Receipt of antihyperlipidemic agents during adjuvant endocrine therapy may be associated with reduced risk of breast cancer recurrence in patients with hormone receptor (HR)-positive early-stage breast cancer, according to a study published in the Journal of Clinical Oncology.1
Previous reports have suggested that cholesterol-lowering medication may have a role in preventing breast cancer recurrence by reducing levels of 27-hydroxycholesterol, an estrogenic cholesterol metabolite; however, aromatase inhibitors may counteract their intended effect by impacting cholesterol levels and hypercholesterolemia.
To evaluate the impact of cholesterol-lowering medications on breast cancer recurrence in women receiving adjuvant endocrine therapy, investigators enrolled 8010 postmenopausal women with early-stage, HR-positive breast cancer into the Breast International Group (BIG) 1-98 study, which compared the efficacy of adjuvant letrozole with that of tamoxifen.
In the double-blind, phase 3 trial (ClinicalTrials.gov Identifier: NCT00004205), researchers measured patients’ systemic levels of total cholesterol and use of antihyperlipidemic agents at enrollment and every 6 months up to 5.5 years.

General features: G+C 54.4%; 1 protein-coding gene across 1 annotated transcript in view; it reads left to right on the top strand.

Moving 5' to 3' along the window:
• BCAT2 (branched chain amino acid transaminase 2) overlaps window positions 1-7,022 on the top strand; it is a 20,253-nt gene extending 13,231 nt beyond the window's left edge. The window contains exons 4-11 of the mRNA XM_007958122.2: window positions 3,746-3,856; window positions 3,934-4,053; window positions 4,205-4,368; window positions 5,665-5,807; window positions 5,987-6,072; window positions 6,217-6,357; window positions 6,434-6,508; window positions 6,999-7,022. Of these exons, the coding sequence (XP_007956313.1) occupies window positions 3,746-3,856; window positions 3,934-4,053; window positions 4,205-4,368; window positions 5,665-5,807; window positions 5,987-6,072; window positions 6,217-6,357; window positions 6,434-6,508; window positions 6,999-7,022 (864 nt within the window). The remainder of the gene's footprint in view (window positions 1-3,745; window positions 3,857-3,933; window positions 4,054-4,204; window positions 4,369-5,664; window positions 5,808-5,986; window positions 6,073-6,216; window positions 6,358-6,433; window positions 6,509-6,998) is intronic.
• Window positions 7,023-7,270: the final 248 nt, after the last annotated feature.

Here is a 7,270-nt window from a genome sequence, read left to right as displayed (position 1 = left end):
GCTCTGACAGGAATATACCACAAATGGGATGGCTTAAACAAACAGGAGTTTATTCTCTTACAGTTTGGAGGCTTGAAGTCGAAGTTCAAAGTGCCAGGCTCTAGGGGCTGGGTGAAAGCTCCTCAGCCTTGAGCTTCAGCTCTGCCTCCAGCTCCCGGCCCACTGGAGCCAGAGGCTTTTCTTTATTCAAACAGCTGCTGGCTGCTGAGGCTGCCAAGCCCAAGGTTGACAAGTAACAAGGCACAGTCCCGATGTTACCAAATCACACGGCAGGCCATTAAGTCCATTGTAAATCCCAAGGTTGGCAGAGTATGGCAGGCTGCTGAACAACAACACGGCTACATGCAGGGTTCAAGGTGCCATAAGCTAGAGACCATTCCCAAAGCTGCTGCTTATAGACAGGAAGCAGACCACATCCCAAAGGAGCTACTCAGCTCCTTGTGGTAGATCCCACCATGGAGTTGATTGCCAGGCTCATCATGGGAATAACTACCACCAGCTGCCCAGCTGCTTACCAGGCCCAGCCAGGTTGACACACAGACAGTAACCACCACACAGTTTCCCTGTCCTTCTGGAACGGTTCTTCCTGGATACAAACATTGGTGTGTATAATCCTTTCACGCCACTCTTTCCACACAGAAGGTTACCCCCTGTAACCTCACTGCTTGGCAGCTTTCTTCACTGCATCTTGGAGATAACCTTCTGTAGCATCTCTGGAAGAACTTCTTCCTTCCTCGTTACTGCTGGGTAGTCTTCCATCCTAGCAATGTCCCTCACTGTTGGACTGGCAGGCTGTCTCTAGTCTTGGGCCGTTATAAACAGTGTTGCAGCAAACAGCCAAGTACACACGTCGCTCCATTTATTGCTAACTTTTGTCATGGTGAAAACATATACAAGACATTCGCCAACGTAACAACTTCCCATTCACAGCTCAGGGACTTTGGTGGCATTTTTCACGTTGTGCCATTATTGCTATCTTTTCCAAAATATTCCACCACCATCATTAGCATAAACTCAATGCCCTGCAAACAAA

Of the 789 patients who initiated cholesterol-lowering medications during adjuvant endocrine therapy, nearly half received letrozole monotherapy, 24% received sequential tamoxifen-letrozole, 22% received sequential letrozole-tamoxifen, and approximately 13% received tamoxifen monotherapy.
Results showed that cholesterol levels were reduced during treatment with tamoxifen. In addition, initiation of cholesterol-lowering medication reduced the risk of recurrence by 21% (hazard ratio [HR], 0.79; 95% CI, 0.66-0.95; P =.01).
Use of antihyperlipidemic agents was also associated with 24% improvement in the breast cancer-free interval (HR, 0.76; 95% CI, 0.60-0.97; P =.02) and a 26% improvement in distant recurrence-free interval (HR, 0.74; 95% CI, 0.56-0.97; P =.03).
Although these findings suggest that cholesterol-lowering medications may have a role in the prevention of breast cancer recurrence in postmenopausal women, further prospective randomized trials are needed to validate these observational results.
1. Borgquist S, Giobbie-Hurder A, Ahern TP, et al. Cholesterol, cholesterol-lowering medication use, and breast cancer outcome in the BIG 1-98 study. J Clin Oncol. 2017 Feb 13. doi: 10.1200/JCO.2016.70.3116 [Epub ahead of print]